According to Brown, it's not so much the process but the nature of what LCBO purchasers buy that has changed so radically. Much of this is related to the merchandising that goes with the LCBO's aggressive retailing posture. It includes the photography, writing and printing for their in-house magazine, Food and Drink, point of sale items such as banners and posters, recorded music and even Christmas garland to grace festive season displays.

This brave new world of alcohol provisioning appears to be an exciting place for those doing the purchasing. The LCBO purchasing department welcomes public sector buyers and their experience. But for those in public procurement who might fancy a role in the product buying side, Bob Downey tosses a wet blanket over those aspirations - in these entertaining times, recruiting from the ranks of public sector purchasers without retail experience, "would be very rare."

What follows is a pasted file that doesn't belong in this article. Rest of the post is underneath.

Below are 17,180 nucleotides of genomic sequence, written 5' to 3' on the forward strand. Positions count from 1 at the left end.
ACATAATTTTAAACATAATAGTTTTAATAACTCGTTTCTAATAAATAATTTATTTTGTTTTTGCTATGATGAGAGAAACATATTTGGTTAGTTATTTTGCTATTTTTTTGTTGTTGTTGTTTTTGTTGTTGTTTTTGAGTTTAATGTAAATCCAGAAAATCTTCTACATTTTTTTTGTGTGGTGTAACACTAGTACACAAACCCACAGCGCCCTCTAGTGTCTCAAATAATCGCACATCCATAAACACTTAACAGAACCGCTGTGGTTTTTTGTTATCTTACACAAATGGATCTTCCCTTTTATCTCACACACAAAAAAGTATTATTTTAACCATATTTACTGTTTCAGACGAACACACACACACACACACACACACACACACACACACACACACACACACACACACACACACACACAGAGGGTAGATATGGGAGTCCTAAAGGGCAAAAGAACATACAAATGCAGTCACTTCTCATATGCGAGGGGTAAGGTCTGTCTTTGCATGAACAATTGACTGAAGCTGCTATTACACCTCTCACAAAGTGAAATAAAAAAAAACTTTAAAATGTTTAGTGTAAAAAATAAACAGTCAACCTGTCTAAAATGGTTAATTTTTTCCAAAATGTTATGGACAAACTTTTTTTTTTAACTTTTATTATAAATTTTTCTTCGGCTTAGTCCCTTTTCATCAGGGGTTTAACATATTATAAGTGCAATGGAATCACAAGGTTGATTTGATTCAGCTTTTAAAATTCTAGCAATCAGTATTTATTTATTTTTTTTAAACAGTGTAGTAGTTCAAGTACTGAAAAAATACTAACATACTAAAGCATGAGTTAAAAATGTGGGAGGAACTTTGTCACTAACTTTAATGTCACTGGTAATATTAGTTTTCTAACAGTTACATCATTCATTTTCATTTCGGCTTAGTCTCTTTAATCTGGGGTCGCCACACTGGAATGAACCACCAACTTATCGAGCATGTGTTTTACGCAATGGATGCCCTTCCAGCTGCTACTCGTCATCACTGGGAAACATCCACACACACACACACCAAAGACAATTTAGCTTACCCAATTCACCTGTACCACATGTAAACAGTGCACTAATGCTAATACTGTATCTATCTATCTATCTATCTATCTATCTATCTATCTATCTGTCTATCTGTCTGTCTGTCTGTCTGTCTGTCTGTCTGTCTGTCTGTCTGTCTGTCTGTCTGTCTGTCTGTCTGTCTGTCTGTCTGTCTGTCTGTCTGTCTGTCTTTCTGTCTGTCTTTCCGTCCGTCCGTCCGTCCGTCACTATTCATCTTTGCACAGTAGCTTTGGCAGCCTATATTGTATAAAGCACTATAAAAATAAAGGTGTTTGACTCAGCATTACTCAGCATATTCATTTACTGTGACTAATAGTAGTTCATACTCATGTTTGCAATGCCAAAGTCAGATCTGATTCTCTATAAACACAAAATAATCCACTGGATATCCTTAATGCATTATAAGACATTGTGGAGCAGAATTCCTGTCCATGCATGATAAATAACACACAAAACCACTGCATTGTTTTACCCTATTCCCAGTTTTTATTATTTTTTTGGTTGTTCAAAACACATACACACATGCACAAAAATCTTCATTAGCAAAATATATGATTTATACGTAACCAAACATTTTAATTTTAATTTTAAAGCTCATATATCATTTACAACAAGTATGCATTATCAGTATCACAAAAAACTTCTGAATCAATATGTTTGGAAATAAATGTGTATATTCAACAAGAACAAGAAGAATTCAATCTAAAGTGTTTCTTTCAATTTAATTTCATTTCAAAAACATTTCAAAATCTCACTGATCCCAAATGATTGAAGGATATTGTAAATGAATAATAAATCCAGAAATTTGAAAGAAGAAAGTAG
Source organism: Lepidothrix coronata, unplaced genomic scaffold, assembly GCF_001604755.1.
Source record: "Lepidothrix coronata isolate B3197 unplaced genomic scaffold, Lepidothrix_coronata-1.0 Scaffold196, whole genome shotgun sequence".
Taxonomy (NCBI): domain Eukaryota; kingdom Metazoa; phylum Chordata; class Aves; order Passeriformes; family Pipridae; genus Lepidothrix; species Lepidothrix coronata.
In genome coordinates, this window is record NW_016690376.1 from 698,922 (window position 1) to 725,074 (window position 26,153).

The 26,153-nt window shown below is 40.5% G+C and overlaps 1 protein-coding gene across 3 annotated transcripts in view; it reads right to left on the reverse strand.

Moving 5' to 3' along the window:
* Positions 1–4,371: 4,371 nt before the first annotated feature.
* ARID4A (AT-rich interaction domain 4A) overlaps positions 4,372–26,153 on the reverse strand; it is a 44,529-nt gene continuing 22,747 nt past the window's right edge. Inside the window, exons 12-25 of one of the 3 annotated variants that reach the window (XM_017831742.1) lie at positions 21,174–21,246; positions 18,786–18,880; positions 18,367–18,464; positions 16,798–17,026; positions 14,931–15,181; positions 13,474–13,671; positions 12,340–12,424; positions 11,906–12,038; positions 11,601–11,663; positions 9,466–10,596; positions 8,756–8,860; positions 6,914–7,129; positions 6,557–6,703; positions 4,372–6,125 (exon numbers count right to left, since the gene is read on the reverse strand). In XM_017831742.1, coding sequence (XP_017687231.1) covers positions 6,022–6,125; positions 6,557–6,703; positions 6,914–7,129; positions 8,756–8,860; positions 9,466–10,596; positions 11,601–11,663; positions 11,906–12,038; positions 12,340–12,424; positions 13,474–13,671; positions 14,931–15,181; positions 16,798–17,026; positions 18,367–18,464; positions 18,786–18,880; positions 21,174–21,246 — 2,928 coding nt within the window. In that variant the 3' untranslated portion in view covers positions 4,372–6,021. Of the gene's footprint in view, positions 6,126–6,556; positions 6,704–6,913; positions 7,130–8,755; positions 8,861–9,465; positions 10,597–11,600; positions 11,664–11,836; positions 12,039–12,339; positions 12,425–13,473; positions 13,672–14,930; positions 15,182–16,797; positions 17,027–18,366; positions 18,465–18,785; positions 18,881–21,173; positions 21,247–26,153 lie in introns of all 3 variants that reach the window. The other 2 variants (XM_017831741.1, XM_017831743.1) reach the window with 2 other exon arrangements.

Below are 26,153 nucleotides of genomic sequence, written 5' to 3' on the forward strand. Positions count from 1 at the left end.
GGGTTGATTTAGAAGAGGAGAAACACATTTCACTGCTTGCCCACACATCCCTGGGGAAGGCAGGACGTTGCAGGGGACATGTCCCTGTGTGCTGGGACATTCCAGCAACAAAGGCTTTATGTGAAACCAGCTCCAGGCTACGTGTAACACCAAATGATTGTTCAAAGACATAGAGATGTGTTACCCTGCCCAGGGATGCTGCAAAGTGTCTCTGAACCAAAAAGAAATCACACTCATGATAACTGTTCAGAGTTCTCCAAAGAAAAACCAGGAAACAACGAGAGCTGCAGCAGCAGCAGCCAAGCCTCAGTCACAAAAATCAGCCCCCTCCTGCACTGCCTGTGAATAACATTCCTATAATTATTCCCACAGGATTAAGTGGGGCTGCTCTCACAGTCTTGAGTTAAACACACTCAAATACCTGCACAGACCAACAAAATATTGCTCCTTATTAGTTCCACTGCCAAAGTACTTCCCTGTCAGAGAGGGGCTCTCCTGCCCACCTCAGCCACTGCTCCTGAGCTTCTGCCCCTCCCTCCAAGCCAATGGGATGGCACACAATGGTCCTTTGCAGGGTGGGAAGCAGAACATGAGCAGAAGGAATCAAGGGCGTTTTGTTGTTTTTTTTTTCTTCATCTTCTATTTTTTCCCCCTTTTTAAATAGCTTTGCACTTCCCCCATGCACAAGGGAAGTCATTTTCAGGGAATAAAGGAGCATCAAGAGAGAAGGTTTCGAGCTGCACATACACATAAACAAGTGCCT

Catherine Morrison is a writer based in Chelsea, Quebec. She has been published in the Ottawa Citizen and the Globe and Mail's print and online editions, as well as in Canadian Consumer, Asia Pacific Magazine, the Edmonton Journal and C.A.R.P. Magazine. She was a full-time writer/broadcaster for CBC Network Television and CBC TV and Radio, Winnipeg, and a contributing editor and columnist for Winnipeg Magazine. She is also Managing Director of Morrison&Associates, which supplies communications and public affairs services to government and the high-tech sector.